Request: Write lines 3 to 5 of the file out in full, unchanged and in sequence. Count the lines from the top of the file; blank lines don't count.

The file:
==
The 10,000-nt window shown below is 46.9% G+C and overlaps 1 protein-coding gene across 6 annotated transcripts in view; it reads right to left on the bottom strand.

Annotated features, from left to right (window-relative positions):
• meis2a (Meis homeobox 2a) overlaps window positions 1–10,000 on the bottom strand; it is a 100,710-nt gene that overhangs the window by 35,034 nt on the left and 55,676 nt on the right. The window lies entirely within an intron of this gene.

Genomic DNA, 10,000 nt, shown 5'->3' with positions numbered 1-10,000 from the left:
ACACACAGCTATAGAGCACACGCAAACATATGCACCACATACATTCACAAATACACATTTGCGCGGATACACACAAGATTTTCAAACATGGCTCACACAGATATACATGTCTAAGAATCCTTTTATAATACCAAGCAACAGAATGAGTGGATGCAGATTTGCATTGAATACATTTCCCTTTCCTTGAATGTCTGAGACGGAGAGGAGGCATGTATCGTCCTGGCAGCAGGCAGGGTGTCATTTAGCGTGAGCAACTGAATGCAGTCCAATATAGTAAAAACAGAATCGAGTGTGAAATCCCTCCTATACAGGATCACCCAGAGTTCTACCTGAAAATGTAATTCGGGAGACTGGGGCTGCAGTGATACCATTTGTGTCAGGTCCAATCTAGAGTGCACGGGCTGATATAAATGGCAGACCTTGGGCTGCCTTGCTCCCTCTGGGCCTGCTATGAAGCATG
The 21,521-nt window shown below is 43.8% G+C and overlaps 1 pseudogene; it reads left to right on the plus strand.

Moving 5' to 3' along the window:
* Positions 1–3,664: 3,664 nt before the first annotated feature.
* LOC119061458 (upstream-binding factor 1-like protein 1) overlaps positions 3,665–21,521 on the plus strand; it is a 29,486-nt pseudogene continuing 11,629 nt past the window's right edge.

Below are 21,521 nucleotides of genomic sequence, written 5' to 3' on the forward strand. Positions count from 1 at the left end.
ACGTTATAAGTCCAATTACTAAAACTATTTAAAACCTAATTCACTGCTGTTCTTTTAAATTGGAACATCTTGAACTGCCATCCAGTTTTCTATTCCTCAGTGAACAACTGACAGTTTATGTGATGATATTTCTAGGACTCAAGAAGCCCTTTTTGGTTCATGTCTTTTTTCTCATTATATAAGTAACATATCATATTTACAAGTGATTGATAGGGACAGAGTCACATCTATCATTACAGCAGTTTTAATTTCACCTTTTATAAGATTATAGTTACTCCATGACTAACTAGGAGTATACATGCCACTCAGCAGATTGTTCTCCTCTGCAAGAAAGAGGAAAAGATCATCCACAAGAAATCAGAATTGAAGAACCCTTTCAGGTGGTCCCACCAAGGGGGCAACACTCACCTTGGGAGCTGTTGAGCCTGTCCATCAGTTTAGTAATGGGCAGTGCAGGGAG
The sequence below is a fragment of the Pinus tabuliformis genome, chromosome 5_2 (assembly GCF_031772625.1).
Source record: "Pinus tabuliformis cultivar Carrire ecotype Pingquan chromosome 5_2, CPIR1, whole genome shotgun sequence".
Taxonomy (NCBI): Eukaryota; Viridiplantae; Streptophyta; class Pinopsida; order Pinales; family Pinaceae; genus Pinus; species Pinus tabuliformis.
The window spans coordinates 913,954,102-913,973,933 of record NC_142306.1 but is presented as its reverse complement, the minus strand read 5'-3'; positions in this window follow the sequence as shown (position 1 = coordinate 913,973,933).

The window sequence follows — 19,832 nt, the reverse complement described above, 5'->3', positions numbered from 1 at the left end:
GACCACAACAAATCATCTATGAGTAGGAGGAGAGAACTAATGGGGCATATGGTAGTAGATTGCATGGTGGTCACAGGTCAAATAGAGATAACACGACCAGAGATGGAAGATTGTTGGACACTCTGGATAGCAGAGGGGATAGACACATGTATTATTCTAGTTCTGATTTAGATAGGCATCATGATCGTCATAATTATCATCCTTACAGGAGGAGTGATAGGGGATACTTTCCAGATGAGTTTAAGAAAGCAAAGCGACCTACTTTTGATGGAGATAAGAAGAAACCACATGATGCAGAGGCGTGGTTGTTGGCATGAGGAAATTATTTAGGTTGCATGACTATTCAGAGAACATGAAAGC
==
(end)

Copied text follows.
• meis2a (Meis homeobox 2a) overlaps window positions 1–10,000 on the bottom strand; it is a 100,710-nt gene that overhangs the window by 35,034 nt on the left and 55,676 nt on the right. The window lies entirely within an intron of this gene.

Genomic DNA, 10,000 nt, shown 5'->3' with positions numbered 1-10,000 from the left:
ACACACAGCTATAGAGCACACGCAAACATATGCACCACATACATTCACAAATACACATTTGCGCGGATACACACAAGATTTTCAAACATGGCTCACACAGATATACATGTCTAAGAATCCTTTTATAATACCAAGCAACAGAATGAGTGGATGCAGATTTGCATTGAATACATTTCCCTTTCCTTGAATGTCTGAGACGGAGAGGAGGCATGTATCGTCCTGGCAGCAGGCAGGGTGTCATTTAGCGTGAGCAACTGAATGCAGTCCAATATAGTAAAAACAGAATCGAGTGTGAAATCCCTCCTATACAGGATCACCCAGAGTTCTACCTGAAAATGTAATTCGGGAGACTGGGGCTGCAGTGATACCATTTGTGTCAGGTCCAATCTAGAGTGCACGGGCTGATATAAATGGCAGACCTTGGGCTGCCTTGCTCCCTCTGGGCCTGCTATGAAGCATG